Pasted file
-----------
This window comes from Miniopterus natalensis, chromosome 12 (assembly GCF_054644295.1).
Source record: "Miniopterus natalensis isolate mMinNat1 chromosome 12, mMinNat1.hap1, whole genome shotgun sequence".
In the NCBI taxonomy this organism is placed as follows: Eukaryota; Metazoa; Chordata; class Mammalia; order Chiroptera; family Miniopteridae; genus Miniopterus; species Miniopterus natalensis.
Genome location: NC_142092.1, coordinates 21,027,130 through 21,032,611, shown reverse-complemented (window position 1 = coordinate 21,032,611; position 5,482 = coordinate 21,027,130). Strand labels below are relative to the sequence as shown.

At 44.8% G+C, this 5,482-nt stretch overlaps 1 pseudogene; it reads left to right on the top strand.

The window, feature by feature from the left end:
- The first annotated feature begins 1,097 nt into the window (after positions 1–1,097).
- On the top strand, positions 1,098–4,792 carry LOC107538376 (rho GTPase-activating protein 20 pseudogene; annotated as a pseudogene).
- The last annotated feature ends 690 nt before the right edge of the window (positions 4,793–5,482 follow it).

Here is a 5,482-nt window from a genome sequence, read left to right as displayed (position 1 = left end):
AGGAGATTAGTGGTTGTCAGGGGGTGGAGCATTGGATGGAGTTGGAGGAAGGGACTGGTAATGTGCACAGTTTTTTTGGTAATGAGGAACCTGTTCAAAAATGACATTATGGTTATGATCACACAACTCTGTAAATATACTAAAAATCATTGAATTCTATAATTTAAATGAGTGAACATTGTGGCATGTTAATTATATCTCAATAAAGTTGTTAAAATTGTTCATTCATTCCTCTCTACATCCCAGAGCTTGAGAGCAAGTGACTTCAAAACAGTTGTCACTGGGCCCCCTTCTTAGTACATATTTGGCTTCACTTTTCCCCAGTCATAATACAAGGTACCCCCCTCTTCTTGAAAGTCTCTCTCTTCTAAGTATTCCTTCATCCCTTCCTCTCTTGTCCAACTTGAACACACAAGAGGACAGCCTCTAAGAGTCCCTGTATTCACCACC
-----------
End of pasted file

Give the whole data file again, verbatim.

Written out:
This window comes from Miniopterus natalensis, chromosome 12 (assembly GCF_054644295.1).
Source record: "Miniopterus natalensis isolate mMinNat1 chromosome 12, mMinNat1.hap1, whole genome shotgun sequence".
In the NCBI taxonomy this organism is placed as follows: Eukaryota; Metazoa; Chordata; class Mammalia; order Chiroptera; family Miniopteridae; genus Miniopterus; species Miniopterus natalensis.
Genome location: NC_142092.1, coordinates 21,027,130 through 21,032,611, shown reverse-complemented (window position 1 = coordinate 21,032,611; position 5,482 = coordinate 21,027,130). Strand labels below are relative to the sequence as shown.

At 44.8% G+C, this 5,482-nt stretch overlaps 1 pseudogene; it reads left to right on the top strand.

The window, feature by feature from the left end:
- The first annotated feature begins 1,097 nt into the window (after positions 1–1,097).
- On the top strand, positions 1,098–4,792 carry LOC107538376 (rho GTPase-activating protein 20 pseudogene; annotated as a pseudogene).
- The last annotated feature ends 690 nt before the right edge of the window (positions 4,793–5,482 follow it).

Here is a 5,482-nt window from a genome sequence, read left to right as displayed (position 1 = left end):
AGGAGATTAGTGGTTGTCAGGGGGTGGAGCATTGGATGGAGTTGGAGGAAGGGACTGGTAATGTGCACAGTTTTTTTGGTAATGAGGAACCTGTTCAAAAATGACATTATGGTTATGATCACACAACTCTGTAAATATACTAAAAATCATTGAATTCTATAATTTAAATGAGTGAACATTGTGGCATGTTAATTATATCTCAATAAAGTTGTTAAAATTGTTCATTCATTCCTCTCTACATCCCAGAGCTTGAGAGCAAGTGACTTCAAAACAGTTGTCACTGGGCCCCCTTCTTAGTACATATTTGGCTTCACTTTTCCCCAGTCATAATACAAGGTACCCCCCTCTTCTTGAAAGTCTCTCTCTTCTAAGTATTCCTTCATCCCTTCCTCTCTTGTCCAACTTGAACACACAAGAGGACAGCCTCTAAGAGTCCCTGTATTCACCACC